Ask Dr. Dave / Pressure-Sensitive Adhesives (PSAs)

Ask Dr. Dave: September 2012

September 4, 2012
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QUESTION: We use pressure-sensitive labels in our bottling operation. They work well, but are quite expensive. Is there a fast, low-cost alternative?
 
ANSWER: Pressure-sensitive labels are making serious inroads into traditional labeling markets, but if your business can afford some capital investment, then an alternative is to use overlap labels that have adhesive applied automatically to the leading and trailing edge of the label. The adhesive can be jetted on or applied by roller. Labels are commonly supplied in a magazine, and the adhesives are usually water-based or hot melts. 
 
The simplest labeling machines (such as those found in small wineries) are semi-automatic horizontal labelers where the bottle or can is rolled through the machine. Extremely high-volume operations, such as those in the soft drink or canning industries, use totally automatic vertical labelers where the bottle or can travels upright through the labeler.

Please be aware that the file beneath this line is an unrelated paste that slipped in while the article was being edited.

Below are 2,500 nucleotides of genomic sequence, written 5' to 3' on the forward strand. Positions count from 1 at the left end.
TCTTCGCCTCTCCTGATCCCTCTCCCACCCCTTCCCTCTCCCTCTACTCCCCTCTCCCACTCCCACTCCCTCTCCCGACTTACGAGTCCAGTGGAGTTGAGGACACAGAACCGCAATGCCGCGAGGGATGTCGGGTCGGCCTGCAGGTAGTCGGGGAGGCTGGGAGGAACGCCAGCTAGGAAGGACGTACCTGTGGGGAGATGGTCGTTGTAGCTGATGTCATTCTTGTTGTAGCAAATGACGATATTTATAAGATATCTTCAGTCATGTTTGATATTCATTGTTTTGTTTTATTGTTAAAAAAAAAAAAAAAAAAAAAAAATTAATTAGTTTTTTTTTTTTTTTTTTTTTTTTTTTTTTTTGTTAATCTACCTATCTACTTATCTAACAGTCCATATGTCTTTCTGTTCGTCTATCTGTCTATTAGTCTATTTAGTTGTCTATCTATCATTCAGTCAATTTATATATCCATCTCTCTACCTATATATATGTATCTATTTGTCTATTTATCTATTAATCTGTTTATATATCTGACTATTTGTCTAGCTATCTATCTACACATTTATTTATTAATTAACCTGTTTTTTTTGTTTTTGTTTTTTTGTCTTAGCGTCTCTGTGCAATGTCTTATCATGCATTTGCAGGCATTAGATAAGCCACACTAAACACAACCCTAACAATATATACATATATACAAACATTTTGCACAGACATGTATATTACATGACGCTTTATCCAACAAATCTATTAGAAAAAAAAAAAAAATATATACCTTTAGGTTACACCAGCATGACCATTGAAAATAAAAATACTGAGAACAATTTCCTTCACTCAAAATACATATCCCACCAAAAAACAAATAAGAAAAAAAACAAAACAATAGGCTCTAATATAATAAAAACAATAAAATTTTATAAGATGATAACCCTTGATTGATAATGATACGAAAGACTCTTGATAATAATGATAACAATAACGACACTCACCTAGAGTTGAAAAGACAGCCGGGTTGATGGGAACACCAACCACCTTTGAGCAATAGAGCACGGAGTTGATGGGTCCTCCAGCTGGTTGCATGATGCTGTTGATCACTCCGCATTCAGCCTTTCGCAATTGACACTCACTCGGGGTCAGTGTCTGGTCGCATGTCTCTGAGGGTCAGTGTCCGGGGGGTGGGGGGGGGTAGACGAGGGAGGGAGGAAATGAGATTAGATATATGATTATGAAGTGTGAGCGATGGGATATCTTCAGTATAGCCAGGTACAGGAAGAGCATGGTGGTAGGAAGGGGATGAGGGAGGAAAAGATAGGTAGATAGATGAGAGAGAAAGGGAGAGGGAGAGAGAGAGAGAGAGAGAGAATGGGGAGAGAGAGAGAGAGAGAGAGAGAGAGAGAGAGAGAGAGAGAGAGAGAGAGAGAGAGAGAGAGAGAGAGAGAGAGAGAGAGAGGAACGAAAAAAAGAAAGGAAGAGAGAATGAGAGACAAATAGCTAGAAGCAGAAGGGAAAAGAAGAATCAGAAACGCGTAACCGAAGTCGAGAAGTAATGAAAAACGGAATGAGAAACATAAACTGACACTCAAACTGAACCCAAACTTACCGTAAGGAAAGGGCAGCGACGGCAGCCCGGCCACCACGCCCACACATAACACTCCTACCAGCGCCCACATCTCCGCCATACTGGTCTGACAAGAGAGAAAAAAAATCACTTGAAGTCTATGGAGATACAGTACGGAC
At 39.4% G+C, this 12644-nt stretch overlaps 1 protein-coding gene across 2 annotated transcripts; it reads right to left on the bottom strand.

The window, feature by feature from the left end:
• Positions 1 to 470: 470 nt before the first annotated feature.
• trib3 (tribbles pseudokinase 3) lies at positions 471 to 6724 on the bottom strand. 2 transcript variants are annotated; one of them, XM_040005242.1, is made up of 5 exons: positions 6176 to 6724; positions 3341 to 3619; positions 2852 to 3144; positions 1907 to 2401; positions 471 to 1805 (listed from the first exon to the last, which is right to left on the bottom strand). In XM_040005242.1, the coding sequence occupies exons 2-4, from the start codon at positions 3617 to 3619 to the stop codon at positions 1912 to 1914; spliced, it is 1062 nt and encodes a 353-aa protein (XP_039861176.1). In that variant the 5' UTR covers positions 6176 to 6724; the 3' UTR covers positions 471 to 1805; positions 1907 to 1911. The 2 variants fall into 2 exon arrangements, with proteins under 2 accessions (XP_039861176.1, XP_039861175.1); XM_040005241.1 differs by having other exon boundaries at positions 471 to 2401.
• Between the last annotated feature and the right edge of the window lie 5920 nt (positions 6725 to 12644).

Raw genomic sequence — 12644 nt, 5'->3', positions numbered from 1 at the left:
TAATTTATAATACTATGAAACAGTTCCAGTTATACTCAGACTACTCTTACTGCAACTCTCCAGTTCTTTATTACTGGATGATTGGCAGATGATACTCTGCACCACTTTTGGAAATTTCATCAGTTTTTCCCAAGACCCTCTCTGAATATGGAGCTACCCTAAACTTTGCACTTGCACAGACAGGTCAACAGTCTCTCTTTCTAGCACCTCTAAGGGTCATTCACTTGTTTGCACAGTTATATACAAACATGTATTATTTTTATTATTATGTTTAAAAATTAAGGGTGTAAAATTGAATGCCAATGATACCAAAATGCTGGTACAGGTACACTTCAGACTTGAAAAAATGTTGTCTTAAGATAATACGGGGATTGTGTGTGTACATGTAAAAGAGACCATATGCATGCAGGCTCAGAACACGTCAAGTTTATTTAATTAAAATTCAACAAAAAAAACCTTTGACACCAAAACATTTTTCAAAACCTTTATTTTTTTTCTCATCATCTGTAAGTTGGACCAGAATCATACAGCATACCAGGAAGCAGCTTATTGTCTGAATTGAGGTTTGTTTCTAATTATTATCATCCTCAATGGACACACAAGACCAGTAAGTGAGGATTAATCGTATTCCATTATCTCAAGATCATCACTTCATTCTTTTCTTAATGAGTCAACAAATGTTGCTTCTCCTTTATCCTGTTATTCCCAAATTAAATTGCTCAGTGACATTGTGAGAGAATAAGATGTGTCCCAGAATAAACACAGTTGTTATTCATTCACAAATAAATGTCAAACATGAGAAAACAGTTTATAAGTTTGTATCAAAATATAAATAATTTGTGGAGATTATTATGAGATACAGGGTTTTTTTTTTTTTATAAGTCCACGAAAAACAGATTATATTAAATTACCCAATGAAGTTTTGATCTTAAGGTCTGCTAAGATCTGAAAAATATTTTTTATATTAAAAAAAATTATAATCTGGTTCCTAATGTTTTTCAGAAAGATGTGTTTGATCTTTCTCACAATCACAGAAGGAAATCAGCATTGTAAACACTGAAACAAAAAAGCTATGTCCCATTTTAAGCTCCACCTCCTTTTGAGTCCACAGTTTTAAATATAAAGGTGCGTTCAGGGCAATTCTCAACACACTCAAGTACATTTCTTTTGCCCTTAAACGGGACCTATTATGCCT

One of the key elements to successful low-cost labeling is to choose the right adhesive for both your container surface and the label itself, which is commonly paper or plastic. Adhesive manufacturers have formulated special adhesives for specific applications. For example, carbonated drinks use polyethylene terephthalate (PET) bottles, which tend to expand during shipping or storage. To address this problem, manufacturers have developed hot-melt adhesives that slip a little to prevent tearing of the labels. Similarly, special adhesives have been designed to label cold, wet containers or containers full of hot liquids.
 
You need to carefully consider the pros and cons of changing from your current pressure-sensitive adhesive. Pressure-sensitive labels, though somewhat expensive, are easy to store and apply with simple equipment. Fully automatic labelers can also be expensive to purchase, require you to buy and store adhesive, and require line and maintenance personnel to be thoroughly trained in their operation, maintenance, and cleanup.

 


Any views or opinions expressed in this column are those of the author and do not represent those of Adhesives & Sealants Industry, its staff, Editorial Advisory Board or BNP Media.

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